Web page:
Gov. Neil Abercrombie, Hawaii Democratic Party and numerous special interest groups are pushing lawmakers to hold a special session to legalize gay marriage.
The governor, a long time proponent of gay marriage, can call lawmakers into session, but first wants to ensure he has the votes.
Abercrombie needs at least 26 votes in the 51-member House and there is division among the 44 House Democrats.
The issue of whether to legalize gay marriage has long been controversial. Proponents believed Hawaii would be the first state to legalize gay marriage more than a decade ago. In 1997, Hawaii passed a reciprocal beneficiaries law, and in 2011, Abercrombie signed a civil union law.
However, many church leaders have fought against legalization. More than 100 church leaders signed a petition this week documenting their opposition to a special session and gay marriage, saying it is a “moral” issue with broad consequences. They believe they will be forced to perform same sex ceremonies on their property or be sued as churches in other states have.
Democrat House lawmakers will meet Wednesday to review a proposal, which at least in one version, would give churches an exemption. The Hawaii Republican Party, and several of its elected members, have gone on record in opposition to a special session to legalize gay marriage.
“Forcing this heated issue through an abbreviated session will only stifle public input which should be the most important part of the legislative process. Governor Abercrombie should be welcoming, not suppressing, the voice of the public on this issue,” the GOP said in a statement. “If Governor Abercrombie wants his bill to be heard, he should wait until the regular session when all others will have the time and opportunity to put forth their own ideas.”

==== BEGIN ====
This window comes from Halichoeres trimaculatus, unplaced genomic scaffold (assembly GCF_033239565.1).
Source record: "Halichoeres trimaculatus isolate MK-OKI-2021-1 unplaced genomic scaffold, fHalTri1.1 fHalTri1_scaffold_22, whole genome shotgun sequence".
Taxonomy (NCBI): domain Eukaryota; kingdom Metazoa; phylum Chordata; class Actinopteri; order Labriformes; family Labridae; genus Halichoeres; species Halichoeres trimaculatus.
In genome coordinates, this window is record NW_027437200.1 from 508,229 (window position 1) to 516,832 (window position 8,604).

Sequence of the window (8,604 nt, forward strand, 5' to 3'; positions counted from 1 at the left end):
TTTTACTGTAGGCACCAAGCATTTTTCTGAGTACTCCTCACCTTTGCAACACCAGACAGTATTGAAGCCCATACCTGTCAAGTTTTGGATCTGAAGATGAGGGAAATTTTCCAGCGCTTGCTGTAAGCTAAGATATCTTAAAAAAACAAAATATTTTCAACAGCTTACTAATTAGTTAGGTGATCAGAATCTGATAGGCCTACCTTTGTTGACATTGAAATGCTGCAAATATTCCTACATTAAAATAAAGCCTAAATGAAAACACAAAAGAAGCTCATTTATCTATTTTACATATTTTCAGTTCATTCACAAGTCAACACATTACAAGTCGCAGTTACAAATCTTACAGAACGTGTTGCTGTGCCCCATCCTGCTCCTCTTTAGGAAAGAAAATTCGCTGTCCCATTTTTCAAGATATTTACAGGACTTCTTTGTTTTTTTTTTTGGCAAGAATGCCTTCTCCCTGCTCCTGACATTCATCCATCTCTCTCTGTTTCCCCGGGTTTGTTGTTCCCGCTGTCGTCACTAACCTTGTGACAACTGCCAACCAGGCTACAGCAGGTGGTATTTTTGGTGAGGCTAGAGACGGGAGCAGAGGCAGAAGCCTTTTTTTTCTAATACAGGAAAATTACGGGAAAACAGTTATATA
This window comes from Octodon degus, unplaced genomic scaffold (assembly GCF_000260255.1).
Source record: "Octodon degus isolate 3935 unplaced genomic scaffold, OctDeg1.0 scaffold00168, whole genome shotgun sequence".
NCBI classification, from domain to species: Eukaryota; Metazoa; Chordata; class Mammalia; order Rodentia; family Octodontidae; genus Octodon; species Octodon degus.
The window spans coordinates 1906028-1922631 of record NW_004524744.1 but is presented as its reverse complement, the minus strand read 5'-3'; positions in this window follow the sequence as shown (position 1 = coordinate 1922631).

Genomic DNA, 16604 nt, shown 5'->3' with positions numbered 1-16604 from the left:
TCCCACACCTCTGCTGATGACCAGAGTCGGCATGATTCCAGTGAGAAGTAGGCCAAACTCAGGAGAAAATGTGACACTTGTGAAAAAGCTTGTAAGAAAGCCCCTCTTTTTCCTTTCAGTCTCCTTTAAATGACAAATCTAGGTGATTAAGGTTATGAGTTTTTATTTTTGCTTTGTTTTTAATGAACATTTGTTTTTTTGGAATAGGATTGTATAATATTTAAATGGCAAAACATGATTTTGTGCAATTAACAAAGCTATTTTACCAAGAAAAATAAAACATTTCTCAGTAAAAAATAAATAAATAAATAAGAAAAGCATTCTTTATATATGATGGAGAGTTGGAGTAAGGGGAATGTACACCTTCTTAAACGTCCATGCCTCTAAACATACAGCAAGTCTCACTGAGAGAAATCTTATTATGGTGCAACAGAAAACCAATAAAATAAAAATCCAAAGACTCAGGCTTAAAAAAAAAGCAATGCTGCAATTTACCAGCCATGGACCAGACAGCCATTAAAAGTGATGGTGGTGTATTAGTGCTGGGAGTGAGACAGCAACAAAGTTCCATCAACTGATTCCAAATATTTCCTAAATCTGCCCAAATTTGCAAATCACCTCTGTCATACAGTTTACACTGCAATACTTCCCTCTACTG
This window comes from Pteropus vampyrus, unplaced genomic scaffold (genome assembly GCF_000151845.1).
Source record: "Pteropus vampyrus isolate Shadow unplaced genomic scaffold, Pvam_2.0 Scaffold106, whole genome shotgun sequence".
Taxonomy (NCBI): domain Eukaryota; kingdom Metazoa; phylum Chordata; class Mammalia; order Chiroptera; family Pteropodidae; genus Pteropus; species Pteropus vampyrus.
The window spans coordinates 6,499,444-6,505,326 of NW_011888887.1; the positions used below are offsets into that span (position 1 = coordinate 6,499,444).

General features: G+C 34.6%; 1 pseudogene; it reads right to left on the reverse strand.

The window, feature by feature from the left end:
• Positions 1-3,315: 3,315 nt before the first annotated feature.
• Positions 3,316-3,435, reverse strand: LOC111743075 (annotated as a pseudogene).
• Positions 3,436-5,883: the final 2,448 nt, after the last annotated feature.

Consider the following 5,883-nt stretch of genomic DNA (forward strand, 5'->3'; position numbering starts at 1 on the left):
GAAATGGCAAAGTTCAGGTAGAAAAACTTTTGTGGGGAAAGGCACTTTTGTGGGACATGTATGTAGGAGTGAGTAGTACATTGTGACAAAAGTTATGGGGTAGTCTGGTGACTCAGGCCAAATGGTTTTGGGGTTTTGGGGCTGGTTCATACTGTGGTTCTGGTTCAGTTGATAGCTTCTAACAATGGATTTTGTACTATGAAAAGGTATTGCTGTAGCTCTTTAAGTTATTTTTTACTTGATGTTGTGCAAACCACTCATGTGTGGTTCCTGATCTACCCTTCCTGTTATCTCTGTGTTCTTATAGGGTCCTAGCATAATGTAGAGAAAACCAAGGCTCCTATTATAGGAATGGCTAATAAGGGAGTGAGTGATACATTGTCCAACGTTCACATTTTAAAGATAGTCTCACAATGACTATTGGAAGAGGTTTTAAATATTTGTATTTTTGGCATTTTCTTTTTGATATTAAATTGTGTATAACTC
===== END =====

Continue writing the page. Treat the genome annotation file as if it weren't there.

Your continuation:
However, Rep. Chris Lee, D-Waimanalo, who is spearheading the effort among House Democrats to get the bill passed, said marriage equality is about following the recent U.S. Supreme Court ruling on marriage in California, fulfilling the nation’s promise of freedom and equal rights for all Americans, and living up to Hawaii’s values of welcoming all in the spirit of kindness and aloha.
“No American should have to wait for their equal rights and we have a constitutional obligation to end harmful discrimination now,” Lee said.
Kathryn Xian, the executive director for Girl Fest Hawaii, said, prejudice hurts Hawaii’s youth: “Time is of the essence to prevent these harms by recreating our faith-based communities as more accepting and supportive of LGBT youth. This is just one of the many reasons why a special legislative session on Marriage Equality is so important to the wellbeing of our broken community. Not only will this send a clear message that our state is inclusive of all people regardless of their sexual identities, but that Hawaii protects the minority from the tyranny of the majority in matters of equality.”
Catholic Bishop Larry Silva wrote an open letter August 22 to parishioners outlining the Catholic Church’s opposition to gay marriage, encouraging his members to contact their legislators to voice their disapproval. (see the letter here: Bishop Silva letter
“The issue goes far beyond simply the private relationship of this or that couple, and its implications will be far reaching and profound,” Silva wrote. “The language of the proponents is meant to convince us that this is a civil rights issue and that anyone who does not agree is bigoted. Do not be led astray with such language, and do not allow yourself to be bullied by it.”